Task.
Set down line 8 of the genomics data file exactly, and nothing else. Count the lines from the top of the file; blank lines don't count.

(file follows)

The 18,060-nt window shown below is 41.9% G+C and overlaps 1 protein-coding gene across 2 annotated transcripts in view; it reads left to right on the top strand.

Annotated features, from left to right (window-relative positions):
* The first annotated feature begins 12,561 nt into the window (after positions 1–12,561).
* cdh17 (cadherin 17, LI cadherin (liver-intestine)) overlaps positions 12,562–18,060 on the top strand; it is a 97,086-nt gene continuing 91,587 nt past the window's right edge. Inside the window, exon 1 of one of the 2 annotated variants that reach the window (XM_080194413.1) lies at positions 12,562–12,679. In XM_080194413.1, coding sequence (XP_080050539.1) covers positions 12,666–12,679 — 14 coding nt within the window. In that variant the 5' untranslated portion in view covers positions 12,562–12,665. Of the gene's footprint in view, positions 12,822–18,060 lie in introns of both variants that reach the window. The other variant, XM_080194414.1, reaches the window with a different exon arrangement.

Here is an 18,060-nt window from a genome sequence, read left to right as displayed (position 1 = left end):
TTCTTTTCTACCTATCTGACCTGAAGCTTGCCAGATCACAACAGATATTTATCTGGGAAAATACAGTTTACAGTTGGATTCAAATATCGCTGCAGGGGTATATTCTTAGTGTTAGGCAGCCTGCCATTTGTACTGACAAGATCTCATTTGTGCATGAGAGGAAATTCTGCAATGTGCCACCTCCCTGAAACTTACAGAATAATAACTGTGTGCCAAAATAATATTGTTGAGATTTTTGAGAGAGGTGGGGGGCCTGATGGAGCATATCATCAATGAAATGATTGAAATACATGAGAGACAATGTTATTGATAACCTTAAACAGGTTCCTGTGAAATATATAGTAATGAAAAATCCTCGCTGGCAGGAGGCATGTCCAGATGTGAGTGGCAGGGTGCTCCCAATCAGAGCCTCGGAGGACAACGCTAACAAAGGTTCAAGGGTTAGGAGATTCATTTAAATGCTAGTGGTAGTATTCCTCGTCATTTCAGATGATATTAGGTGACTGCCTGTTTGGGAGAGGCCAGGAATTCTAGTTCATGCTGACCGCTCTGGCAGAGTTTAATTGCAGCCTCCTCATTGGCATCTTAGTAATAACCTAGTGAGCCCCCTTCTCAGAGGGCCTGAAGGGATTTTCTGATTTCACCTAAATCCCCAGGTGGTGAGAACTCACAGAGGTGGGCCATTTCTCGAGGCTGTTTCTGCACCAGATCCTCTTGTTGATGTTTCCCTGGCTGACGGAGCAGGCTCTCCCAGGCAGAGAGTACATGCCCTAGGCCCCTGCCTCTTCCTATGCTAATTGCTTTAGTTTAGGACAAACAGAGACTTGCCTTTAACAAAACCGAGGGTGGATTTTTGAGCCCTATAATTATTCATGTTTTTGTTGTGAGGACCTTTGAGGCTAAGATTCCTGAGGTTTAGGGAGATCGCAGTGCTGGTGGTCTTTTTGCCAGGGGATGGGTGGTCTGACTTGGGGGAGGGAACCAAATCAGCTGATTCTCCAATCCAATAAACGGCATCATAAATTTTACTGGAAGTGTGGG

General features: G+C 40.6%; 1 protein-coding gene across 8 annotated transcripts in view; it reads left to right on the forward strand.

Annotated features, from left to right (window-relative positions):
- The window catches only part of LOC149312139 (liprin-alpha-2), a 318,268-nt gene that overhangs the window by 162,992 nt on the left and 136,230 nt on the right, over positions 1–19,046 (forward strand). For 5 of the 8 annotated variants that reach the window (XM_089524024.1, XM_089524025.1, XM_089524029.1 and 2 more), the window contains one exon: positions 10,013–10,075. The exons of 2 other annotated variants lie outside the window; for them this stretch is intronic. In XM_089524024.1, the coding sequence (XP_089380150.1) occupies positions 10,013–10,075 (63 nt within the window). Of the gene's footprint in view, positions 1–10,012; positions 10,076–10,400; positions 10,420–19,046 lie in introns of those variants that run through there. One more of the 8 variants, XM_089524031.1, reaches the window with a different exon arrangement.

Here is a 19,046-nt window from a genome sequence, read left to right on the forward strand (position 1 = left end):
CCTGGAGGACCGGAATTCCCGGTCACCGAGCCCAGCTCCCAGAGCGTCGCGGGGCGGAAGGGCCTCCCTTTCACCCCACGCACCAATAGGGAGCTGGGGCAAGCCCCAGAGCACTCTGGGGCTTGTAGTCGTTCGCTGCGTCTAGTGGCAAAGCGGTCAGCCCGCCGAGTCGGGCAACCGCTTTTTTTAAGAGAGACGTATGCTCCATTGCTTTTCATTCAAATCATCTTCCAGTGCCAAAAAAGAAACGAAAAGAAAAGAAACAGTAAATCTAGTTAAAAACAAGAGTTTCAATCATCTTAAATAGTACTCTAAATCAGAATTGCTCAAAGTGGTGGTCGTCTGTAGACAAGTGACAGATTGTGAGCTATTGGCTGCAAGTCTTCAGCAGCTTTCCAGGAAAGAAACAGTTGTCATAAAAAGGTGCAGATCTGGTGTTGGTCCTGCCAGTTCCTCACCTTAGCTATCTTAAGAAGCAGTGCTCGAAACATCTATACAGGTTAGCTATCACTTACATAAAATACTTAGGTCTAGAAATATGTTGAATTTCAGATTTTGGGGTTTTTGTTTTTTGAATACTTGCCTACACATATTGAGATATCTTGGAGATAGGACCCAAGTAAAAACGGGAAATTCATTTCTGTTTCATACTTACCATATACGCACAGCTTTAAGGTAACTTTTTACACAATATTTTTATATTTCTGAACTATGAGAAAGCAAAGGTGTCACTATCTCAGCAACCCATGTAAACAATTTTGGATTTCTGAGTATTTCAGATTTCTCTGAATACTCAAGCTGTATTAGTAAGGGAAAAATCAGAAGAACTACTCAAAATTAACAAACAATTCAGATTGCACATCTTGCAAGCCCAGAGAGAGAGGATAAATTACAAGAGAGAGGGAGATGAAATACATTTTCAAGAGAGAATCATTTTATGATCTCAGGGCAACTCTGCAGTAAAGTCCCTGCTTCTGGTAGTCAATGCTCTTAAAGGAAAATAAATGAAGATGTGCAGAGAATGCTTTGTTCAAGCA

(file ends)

Annotated features, from left to right (window-relative positions):